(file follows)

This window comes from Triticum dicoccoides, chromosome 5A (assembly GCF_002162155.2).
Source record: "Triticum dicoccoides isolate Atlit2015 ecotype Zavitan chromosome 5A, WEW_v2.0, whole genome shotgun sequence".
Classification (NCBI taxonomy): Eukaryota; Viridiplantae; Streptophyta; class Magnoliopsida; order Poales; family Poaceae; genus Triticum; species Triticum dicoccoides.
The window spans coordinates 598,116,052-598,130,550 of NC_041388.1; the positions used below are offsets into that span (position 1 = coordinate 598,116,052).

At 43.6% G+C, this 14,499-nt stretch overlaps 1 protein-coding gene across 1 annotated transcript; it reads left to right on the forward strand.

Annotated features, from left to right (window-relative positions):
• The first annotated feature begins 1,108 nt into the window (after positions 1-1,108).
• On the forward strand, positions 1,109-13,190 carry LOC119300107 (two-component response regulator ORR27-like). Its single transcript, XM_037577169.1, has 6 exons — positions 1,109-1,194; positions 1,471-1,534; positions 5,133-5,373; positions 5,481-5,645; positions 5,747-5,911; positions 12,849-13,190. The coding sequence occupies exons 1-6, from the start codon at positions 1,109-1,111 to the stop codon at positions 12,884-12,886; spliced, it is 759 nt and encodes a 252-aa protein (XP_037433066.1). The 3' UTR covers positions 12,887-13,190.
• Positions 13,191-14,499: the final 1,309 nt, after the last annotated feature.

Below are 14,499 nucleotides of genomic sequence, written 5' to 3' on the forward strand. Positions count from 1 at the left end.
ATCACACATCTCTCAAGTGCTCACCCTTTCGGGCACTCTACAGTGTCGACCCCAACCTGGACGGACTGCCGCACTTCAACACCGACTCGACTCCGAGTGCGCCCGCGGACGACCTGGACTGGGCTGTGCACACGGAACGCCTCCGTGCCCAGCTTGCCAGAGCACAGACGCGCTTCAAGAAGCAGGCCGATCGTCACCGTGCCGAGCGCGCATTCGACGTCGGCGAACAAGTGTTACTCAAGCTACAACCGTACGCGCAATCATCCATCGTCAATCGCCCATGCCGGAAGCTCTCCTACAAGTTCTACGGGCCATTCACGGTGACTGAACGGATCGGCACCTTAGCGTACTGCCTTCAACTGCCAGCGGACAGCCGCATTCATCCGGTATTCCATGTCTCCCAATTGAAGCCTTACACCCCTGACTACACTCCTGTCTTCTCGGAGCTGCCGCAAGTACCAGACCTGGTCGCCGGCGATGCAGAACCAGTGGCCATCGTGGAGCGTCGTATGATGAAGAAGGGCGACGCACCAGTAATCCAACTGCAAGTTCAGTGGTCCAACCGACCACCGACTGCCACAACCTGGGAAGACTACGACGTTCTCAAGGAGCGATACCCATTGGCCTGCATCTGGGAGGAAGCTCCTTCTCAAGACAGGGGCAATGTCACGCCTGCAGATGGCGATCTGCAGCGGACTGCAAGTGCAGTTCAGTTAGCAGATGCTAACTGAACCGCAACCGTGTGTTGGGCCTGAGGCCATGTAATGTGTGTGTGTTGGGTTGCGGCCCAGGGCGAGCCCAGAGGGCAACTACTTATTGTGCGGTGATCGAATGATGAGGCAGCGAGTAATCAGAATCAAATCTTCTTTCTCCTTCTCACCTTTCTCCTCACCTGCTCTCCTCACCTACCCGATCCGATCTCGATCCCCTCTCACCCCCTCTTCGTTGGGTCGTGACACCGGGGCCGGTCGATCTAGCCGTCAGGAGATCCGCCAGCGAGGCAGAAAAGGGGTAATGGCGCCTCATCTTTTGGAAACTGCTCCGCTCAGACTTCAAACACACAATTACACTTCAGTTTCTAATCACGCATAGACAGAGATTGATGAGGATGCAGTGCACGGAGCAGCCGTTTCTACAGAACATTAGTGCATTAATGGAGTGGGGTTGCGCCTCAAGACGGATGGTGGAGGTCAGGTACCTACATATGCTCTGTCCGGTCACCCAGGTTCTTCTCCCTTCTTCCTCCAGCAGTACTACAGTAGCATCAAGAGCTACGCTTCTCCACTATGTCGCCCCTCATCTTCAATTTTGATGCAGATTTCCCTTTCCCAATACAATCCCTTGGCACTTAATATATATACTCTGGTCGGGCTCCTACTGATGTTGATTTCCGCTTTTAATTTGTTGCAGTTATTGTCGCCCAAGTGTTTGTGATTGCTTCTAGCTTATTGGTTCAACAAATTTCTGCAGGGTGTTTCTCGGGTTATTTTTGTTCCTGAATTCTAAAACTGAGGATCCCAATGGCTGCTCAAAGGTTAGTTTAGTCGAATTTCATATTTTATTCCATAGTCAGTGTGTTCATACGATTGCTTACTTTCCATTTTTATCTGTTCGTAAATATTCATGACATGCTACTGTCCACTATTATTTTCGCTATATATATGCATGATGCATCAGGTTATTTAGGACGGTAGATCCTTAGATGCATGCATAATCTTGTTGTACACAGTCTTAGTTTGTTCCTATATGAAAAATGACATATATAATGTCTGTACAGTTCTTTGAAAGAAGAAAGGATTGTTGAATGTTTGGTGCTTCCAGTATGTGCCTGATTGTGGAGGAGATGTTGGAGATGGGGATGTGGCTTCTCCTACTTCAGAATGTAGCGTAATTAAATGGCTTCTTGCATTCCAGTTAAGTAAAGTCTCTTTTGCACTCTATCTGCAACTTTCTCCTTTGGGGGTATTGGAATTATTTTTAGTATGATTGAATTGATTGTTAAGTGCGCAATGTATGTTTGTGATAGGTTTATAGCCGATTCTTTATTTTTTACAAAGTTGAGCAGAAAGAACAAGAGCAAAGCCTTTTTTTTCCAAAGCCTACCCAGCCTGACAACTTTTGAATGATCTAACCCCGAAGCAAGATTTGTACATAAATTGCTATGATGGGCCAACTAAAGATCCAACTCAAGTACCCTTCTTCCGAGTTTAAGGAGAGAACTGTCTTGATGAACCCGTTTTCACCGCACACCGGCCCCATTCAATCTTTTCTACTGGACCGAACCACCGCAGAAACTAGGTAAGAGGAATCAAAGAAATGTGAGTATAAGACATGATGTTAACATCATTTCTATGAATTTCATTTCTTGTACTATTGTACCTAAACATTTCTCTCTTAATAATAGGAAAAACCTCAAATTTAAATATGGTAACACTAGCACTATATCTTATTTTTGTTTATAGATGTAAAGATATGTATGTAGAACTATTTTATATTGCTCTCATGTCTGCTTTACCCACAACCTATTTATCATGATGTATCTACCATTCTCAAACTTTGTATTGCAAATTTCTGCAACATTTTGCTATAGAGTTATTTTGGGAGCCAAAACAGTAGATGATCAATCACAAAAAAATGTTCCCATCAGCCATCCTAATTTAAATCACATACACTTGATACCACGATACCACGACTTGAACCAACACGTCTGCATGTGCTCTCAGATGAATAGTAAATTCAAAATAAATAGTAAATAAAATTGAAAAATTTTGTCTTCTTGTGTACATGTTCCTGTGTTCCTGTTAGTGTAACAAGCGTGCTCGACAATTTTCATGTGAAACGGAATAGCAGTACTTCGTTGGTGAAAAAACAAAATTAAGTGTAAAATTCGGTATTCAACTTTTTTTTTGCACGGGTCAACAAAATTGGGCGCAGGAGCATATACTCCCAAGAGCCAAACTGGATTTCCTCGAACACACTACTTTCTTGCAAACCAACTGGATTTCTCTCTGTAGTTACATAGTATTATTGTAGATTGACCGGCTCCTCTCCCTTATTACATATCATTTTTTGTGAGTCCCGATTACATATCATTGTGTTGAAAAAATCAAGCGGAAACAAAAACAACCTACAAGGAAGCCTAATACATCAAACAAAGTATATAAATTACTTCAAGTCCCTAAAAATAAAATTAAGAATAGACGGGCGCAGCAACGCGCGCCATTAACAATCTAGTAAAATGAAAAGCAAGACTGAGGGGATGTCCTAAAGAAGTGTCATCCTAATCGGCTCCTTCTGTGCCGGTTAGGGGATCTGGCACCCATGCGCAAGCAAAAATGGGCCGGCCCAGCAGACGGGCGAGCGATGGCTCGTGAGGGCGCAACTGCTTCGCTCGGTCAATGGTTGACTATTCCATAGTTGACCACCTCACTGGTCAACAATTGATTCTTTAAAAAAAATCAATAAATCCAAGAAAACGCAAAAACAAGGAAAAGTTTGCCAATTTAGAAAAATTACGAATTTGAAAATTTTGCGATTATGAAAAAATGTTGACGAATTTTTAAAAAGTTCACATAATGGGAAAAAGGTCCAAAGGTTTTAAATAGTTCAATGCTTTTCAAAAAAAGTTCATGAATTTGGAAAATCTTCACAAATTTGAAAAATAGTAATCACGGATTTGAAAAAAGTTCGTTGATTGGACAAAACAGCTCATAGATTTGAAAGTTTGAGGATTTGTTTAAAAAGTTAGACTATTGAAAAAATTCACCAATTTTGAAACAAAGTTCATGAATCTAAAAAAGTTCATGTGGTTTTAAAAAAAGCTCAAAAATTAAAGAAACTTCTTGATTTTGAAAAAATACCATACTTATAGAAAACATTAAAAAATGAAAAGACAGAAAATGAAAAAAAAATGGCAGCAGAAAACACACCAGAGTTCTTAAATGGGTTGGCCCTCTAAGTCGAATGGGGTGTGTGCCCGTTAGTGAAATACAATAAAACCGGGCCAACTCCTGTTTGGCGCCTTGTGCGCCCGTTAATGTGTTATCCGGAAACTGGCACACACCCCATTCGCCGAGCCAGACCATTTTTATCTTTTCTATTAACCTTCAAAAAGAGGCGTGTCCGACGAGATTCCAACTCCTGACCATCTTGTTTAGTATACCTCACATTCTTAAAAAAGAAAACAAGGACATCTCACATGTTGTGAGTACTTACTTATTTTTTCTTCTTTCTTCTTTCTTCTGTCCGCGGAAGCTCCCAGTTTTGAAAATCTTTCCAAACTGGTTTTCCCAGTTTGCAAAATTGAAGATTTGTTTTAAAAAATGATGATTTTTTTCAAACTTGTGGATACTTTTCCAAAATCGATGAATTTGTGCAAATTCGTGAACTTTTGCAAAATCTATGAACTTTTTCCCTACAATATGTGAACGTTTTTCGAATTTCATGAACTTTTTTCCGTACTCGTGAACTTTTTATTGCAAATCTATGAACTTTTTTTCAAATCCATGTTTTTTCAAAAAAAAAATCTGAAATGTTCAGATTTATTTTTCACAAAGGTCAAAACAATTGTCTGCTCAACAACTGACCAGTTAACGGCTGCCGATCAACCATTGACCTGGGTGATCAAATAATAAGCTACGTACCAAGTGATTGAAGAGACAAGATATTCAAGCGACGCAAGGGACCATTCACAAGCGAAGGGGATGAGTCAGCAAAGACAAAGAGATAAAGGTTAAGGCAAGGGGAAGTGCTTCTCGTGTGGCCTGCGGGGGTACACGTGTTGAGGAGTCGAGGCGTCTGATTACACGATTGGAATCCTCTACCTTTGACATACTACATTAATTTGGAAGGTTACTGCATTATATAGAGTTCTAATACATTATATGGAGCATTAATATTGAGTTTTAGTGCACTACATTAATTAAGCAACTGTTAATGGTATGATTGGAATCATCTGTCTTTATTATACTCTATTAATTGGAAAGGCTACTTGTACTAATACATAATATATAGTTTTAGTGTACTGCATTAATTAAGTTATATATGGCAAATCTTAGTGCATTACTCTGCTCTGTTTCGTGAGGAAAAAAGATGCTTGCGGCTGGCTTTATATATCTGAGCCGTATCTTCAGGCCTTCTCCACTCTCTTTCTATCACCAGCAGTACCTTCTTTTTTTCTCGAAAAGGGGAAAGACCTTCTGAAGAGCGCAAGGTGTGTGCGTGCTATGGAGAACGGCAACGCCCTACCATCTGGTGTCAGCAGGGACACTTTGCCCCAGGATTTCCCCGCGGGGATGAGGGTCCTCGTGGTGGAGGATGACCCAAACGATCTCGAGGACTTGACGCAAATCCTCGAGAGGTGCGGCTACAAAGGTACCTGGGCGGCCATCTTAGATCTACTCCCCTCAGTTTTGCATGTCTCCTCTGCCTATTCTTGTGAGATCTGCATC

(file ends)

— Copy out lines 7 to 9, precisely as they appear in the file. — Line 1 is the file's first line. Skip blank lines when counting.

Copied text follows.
• The first annotated feature begins 1,108 nt into the window (after positions 1-1,108).
• On the forward strand, positions 1,109-13,190 carry LOC119300107 (two-component response regulator ORR27-like). Its single transcript, XM_037577169.1, has 6 exons — positions 1,109-1,194; positions 1,471-1,534; positions 5,133-5,373; positions 5,481-5,645; positions 5,747-5,911; positions 12,849-13,190. The coding sequence occupies exons 1-6, from the start codon at positions 1,109-1,111 to the stop codon at positions 12,884-12,886; spliced, it is 759 nt and encodes a 252-aa protein (XP_037433066.1). The 3' UTR covers positions 12,887-13,190.
• Positions 13,191-14,499: the final 1,309 nt, after the last annotated feature.